The court-appointed Independent Monitor tasked with assessing the reforms being implemented by the Albuquerque Police Department said in a report released on May 3 that officers still routinely use unnecessary force and often escape punishment. The Independent Monitor was appointed in 2015 when the city entered into a settlement with the U.S. Department of Justice following an investigation into civil rights abuses by APD officers and the excessive use of force. When questioned about the report, the APD chief of police said the department takes allegations of police brutality seriously and is working its way through a large backlog of cases.
According to the Independent Monitor’s report, the APD often issues officers with written reprimands following civilian complaints. The department’s written disciplinary policy calls for suspensions of between eight and 32 hours in these situations. An Albuquerque Police Officers’ Association representative dismissed the report and said it ignored all of the good work done by APD officers and criticized them for minor violations like wearing sunglasses when dealing with the public.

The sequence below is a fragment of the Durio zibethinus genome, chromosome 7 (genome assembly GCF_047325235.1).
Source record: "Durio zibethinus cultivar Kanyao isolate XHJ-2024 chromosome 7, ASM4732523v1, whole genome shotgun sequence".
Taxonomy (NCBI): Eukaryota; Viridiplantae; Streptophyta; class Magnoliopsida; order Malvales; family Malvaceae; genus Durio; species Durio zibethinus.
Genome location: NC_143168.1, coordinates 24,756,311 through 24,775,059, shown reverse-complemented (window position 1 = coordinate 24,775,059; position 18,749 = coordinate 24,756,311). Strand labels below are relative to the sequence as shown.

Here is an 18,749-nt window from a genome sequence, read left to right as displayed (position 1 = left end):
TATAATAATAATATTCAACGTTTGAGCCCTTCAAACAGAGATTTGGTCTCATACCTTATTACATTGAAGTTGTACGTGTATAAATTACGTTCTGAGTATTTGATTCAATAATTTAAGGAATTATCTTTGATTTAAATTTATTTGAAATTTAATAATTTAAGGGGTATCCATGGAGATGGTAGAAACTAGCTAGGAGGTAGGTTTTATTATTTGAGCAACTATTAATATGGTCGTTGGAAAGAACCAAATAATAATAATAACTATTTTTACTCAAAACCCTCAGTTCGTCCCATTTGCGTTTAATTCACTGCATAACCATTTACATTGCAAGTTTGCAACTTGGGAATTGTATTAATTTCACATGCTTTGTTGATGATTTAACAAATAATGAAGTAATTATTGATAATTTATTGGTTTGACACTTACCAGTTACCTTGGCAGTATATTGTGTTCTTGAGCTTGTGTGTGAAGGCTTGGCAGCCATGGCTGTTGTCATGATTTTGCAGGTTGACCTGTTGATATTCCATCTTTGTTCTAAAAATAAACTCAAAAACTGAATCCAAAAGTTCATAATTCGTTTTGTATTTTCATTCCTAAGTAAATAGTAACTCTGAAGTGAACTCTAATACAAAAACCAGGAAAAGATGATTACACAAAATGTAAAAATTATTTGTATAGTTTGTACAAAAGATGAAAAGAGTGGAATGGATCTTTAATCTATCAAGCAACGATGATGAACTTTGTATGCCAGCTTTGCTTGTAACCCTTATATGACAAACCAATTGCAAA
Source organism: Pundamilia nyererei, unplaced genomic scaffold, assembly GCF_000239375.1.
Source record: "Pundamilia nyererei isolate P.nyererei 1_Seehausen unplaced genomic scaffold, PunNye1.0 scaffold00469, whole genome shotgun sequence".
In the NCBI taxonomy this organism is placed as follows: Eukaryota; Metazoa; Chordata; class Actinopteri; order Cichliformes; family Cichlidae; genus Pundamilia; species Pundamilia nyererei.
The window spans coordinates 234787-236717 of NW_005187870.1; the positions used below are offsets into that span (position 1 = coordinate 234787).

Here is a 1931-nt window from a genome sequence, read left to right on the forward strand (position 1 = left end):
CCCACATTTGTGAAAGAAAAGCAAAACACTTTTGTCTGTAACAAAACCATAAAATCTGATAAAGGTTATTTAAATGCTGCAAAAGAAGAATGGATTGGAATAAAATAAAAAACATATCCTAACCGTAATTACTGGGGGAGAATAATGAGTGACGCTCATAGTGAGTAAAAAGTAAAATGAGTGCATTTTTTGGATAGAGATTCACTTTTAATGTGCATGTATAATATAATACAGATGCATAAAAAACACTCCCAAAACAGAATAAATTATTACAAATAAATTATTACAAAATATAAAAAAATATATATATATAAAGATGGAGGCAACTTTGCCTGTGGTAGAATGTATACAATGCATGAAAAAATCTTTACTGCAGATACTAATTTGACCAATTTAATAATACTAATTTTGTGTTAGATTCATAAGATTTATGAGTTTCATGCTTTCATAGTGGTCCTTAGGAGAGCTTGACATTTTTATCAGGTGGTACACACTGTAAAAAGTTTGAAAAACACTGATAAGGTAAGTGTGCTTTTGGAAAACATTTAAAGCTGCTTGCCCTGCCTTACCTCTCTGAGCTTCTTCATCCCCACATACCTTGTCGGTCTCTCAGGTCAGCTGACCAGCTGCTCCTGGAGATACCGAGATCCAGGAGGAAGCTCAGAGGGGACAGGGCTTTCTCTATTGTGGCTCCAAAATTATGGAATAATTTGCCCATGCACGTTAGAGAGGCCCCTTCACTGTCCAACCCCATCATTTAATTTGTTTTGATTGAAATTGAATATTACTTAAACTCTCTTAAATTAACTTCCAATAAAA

Department of Justice investigation
The Department of Justice concluded its investigation into the APD in April 2014. In a letter sent to Albuquerque’s then-Mayor Richard Berry, the agency’s Civil Rights Division said that the department had structural and systemic deficiencies that had given rise to a pattern of excessive force and unnecessary violence. The DOJ cited inadequate policies, lax oversight and poor training as the primary causes of the problem. As part of the investigation, the DOJ examined 20 deadly incidents involving APD officers that took place between 2009 and 2012. The investigators determined that most of these shootings were unconstitutional.
Holding government agencies accountable
The victims of police brutality are often members of marginalized communities who may be fearful to step forward due to fears of retaliation against either themselves or their loved ones. Attorneys with experience in this area may explain that the protections provided by the U.S. Constitution apply to all, and they could advocate on behalf of victims and seek compensation for the time they spent behind bars and their physical injuries, emotional distress and lost income.